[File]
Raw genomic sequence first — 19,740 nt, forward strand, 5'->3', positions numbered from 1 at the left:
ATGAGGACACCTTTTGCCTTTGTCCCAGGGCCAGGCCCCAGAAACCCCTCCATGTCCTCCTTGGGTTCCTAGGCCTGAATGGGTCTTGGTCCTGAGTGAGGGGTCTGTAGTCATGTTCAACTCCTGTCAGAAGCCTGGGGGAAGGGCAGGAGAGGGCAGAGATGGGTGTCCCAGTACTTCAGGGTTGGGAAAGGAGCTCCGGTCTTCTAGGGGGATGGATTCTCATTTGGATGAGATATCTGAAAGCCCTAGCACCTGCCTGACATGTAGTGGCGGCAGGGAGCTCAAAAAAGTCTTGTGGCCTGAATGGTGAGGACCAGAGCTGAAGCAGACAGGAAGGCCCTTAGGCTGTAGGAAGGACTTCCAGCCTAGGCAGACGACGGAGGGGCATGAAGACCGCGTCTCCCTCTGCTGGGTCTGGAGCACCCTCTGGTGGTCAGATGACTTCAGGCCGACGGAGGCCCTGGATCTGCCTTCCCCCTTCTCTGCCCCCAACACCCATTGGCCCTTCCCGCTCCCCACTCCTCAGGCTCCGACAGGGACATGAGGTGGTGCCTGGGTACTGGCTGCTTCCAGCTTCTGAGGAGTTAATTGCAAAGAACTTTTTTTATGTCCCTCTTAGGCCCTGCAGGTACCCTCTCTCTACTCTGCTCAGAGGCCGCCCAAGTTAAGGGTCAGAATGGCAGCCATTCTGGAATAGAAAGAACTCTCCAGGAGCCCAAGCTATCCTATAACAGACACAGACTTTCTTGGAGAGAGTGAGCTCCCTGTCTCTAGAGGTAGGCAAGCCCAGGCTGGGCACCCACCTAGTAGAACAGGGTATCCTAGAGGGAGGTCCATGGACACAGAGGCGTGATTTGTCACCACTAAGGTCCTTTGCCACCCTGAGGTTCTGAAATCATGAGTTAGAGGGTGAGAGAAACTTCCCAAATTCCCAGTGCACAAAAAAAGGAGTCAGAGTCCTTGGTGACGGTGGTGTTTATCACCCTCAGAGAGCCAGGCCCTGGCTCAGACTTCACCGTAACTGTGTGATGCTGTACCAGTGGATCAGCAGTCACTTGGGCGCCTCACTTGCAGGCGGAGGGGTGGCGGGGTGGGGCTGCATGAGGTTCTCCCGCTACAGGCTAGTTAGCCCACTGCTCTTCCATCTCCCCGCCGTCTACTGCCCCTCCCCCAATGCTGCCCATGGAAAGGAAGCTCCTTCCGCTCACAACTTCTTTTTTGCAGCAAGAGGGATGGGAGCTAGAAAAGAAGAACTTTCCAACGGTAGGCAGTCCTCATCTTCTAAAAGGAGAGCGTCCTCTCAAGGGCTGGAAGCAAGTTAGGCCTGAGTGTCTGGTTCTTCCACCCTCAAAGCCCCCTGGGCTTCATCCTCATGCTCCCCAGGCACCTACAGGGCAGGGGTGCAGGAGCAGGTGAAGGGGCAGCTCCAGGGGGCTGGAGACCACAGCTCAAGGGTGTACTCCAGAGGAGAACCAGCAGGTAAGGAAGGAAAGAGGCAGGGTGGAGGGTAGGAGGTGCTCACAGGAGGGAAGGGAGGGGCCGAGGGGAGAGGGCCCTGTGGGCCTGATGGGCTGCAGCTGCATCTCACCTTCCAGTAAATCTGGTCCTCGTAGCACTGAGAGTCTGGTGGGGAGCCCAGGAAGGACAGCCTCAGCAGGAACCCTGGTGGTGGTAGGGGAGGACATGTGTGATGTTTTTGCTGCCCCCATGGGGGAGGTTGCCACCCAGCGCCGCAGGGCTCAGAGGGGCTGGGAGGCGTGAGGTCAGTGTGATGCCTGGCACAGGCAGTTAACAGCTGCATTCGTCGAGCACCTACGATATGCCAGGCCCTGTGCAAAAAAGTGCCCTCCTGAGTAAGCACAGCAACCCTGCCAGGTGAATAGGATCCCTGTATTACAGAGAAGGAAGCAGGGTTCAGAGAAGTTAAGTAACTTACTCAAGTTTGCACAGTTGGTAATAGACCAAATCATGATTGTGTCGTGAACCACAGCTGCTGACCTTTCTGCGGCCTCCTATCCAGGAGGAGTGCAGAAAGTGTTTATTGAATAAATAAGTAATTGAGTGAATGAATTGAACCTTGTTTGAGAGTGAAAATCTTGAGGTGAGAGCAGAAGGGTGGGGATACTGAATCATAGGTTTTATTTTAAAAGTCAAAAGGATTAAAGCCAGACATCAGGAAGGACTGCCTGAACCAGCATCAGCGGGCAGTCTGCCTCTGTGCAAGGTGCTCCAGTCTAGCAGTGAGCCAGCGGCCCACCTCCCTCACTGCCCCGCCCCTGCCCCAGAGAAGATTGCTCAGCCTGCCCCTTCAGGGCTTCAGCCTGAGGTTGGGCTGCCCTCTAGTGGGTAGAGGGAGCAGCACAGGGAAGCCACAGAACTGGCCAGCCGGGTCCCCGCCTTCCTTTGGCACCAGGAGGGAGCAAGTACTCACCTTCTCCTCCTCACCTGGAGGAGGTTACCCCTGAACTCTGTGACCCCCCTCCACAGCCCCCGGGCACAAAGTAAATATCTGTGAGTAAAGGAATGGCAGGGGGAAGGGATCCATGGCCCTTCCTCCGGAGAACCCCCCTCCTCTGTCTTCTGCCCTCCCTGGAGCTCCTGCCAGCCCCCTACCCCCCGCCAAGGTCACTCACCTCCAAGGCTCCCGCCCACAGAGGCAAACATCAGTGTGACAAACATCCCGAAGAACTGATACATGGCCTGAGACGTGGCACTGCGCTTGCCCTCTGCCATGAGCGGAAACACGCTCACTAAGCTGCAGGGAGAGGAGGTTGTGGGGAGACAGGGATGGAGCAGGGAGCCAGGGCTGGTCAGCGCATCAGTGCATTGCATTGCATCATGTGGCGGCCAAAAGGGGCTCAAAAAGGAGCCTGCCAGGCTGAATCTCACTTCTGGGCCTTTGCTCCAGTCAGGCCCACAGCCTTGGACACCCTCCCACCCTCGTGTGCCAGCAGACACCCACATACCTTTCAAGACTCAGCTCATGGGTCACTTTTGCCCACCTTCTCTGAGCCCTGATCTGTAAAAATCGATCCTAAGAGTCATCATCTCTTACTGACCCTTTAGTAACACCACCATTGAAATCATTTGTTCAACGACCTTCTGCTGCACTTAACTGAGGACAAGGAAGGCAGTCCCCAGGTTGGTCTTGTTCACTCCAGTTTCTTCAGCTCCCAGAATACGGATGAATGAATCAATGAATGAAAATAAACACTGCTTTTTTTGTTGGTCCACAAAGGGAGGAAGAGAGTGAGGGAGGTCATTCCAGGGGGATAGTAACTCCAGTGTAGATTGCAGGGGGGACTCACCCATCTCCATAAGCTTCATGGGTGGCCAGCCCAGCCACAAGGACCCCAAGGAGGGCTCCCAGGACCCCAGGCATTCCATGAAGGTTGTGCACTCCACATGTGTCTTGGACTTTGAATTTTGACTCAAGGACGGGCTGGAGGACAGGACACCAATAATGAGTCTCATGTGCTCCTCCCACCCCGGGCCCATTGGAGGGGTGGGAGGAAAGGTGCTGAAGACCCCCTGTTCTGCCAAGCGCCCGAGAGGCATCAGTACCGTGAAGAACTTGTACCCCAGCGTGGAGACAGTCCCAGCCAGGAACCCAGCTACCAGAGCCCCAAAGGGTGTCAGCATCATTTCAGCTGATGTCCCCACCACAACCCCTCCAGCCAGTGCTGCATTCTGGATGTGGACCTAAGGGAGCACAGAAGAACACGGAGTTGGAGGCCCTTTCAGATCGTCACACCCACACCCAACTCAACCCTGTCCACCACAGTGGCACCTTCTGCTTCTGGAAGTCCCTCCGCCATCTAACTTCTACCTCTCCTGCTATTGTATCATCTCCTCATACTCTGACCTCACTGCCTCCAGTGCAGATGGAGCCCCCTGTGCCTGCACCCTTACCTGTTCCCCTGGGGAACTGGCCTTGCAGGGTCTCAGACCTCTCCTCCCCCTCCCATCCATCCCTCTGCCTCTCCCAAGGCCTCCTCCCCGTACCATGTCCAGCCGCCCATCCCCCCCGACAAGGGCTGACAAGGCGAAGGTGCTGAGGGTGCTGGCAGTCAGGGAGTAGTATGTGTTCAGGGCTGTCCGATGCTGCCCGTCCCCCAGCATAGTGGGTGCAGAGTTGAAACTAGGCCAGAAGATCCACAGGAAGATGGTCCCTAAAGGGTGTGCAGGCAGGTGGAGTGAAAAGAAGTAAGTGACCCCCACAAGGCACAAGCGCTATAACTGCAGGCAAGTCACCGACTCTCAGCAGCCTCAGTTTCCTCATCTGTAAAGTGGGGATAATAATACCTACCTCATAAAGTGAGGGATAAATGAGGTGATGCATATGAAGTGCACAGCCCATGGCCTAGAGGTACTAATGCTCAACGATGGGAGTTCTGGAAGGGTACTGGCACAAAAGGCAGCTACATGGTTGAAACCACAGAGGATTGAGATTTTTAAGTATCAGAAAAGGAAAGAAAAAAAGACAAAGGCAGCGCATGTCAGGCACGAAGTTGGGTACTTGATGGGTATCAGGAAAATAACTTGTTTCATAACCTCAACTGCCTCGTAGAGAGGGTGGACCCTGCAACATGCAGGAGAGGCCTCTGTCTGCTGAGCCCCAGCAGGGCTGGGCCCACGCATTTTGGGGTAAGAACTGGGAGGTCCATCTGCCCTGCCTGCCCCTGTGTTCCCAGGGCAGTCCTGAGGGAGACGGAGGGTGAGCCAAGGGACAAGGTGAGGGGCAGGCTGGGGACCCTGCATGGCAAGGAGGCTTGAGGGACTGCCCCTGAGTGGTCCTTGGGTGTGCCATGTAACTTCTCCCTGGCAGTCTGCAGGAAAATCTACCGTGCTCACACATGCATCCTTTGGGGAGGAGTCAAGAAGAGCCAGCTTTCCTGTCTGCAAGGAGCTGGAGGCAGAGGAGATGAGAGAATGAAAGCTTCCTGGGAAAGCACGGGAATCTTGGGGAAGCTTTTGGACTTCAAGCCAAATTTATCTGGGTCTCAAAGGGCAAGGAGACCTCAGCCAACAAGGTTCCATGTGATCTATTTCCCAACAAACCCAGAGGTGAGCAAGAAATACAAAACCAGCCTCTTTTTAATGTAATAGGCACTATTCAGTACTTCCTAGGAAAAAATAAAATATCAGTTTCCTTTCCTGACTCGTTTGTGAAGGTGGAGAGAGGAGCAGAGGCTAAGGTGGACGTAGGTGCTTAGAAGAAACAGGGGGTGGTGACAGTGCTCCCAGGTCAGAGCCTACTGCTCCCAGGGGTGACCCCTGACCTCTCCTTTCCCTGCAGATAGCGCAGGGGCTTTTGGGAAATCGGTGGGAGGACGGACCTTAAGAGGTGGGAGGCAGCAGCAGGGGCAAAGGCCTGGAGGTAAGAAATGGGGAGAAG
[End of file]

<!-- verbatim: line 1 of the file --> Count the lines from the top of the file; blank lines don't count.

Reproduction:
Raw genomic sequence first — 19,740 nt, forward strand, 5'->3', positions numbered from 1 at the left: